For the upcoming San Francisco Street Photography Workshop, We'll be working with two Bay Area models for urban portraiture. As we explore the plethora of nooks and crannies in the city, we're going to need some off-camera lighting to create the effects we want.
The rig I'll be using folds down to 19.3 inches. It weighs just a few pounds, yet can be extended to over 6 feet high. The entire lighting rig fits in a simple drawstring bag that's less than 2 feet long that I can throw over my shoulder.
This setup will work with any camera that has a hot shoe. So regardless of what brand workshop attendees have with them, they can take advantage of off-camera flash. And the best part is, the entire kit cost less than $239, and that includes the aluminum folding stand, adjustable swivel head, radio triggers, and the flash. Here's the parts list.
- Manfrotto MS0490A NanoPole Stand ($79.99)
- Manfrotto Snap Tilthead with Shoe Mount ($39.99)
- CowboyStudio NPT-04 4 Channel Wireless Hot Shoe Flash Trigger Receiver ($22.05) Any wireless trigger will work!
- Sunpak Super 383 Flash ($95) Any flash will work!
The Manfrotto NanoPole Stand is a real improvement over my traditional light stands, especially for outdoor work. The center pole can be detached from the feet providing a boom for lighting or audio. The adjustable "leveling leg" makes it easy to keep the stand vertical on uneven surfaces. And the sandbag hook allows you to add weight to the base of the stand for more stabilization.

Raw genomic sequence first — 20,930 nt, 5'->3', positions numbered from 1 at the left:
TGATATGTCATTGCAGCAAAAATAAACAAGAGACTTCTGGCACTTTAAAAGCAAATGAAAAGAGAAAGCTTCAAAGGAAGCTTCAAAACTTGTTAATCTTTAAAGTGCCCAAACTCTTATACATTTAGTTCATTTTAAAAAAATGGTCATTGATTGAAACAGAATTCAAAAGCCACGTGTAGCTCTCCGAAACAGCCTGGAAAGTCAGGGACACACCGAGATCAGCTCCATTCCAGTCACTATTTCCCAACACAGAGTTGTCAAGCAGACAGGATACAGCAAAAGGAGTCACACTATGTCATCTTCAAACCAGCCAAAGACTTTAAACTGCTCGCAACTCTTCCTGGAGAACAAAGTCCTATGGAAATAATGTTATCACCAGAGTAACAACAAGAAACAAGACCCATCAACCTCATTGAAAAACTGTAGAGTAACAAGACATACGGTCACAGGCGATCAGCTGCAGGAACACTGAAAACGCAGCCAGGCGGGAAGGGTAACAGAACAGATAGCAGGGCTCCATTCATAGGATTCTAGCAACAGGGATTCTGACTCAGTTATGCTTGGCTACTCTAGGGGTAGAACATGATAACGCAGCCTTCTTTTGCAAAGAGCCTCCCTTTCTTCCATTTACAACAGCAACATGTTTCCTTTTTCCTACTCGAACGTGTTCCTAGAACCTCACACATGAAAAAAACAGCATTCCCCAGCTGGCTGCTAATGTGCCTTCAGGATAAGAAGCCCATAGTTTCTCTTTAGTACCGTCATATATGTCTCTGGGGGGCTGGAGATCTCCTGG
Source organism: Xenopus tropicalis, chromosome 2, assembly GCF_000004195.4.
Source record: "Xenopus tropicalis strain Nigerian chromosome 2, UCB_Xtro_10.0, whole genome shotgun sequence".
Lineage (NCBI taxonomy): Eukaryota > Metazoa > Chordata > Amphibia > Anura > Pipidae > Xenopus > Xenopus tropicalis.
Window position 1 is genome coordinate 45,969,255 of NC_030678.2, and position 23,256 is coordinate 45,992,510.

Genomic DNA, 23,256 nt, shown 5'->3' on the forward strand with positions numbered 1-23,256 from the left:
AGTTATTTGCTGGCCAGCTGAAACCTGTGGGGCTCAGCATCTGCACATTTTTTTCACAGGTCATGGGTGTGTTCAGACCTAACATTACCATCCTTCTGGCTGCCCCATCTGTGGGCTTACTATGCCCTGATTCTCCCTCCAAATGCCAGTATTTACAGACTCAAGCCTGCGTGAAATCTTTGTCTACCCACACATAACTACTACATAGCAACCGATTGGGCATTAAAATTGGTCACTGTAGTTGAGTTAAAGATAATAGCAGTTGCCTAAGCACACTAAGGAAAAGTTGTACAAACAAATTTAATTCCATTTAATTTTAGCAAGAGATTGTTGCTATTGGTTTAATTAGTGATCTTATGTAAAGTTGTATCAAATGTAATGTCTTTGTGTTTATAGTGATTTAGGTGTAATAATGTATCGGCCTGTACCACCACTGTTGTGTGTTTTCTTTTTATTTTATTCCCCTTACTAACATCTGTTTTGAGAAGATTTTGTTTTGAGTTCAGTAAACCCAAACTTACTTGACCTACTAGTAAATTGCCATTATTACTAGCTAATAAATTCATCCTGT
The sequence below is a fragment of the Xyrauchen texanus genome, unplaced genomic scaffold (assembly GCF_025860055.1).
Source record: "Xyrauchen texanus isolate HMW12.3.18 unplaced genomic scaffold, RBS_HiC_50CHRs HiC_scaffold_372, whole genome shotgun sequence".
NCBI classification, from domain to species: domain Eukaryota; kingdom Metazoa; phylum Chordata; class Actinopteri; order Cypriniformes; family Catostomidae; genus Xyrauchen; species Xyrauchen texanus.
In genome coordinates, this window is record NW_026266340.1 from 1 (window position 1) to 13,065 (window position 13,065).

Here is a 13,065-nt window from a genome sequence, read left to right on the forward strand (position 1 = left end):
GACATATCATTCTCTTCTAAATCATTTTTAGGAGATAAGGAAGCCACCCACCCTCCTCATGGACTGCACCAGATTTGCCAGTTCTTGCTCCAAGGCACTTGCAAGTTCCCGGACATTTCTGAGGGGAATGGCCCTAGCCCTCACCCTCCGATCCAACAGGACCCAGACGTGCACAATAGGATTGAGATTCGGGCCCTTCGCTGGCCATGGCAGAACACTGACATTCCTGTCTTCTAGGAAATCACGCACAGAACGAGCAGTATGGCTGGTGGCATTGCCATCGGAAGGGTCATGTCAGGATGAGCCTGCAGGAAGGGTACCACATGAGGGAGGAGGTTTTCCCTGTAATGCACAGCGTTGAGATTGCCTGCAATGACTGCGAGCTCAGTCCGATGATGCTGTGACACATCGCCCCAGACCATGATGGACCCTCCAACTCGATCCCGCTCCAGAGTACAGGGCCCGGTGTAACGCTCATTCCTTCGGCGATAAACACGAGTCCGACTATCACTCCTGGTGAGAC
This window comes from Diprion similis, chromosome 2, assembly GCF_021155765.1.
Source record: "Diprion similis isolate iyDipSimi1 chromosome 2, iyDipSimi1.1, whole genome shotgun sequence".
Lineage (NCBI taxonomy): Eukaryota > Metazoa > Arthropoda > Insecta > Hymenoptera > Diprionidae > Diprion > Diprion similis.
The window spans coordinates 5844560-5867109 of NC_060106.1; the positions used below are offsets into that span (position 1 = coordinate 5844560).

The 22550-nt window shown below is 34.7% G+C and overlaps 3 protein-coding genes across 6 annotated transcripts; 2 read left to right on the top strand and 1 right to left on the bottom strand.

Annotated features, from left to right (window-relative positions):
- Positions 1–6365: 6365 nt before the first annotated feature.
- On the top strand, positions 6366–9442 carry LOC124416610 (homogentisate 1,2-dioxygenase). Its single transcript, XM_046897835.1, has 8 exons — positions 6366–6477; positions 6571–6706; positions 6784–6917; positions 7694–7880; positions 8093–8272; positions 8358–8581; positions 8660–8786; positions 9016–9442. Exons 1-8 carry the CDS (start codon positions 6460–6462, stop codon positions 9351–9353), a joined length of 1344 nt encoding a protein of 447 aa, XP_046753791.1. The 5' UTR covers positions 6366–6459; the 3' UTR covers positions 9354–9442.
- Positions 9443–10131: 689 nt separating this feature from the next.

I'm also impressed with the Snap Tilthead with Shoe Mount that attaches to the stand quickly and accommodates just about any type of speedlight. There's no need for hot shoe adapters since that's built in, and the spring-loaded smart-tilting mechanism prevents your flash from crashing downward on to the pole.
To have a complete lighting setup that collapses to less than 2 feet of space and weighs a mere 4 pounds is perfect for city shooting. I even have room to pack a Rogue FlashBender Kit to help me shape the light. These modifiers work much better outdoors than umbrellas and soft boxes that are top heavy and can make your stand tip over.
I'll share some portraits after the workshop. It's going to be a blast using these tools in San Francisco.
Want to Comment on this Post?
You can share your thoughts at the TDS Facebook page, where I'll post this story for discussion.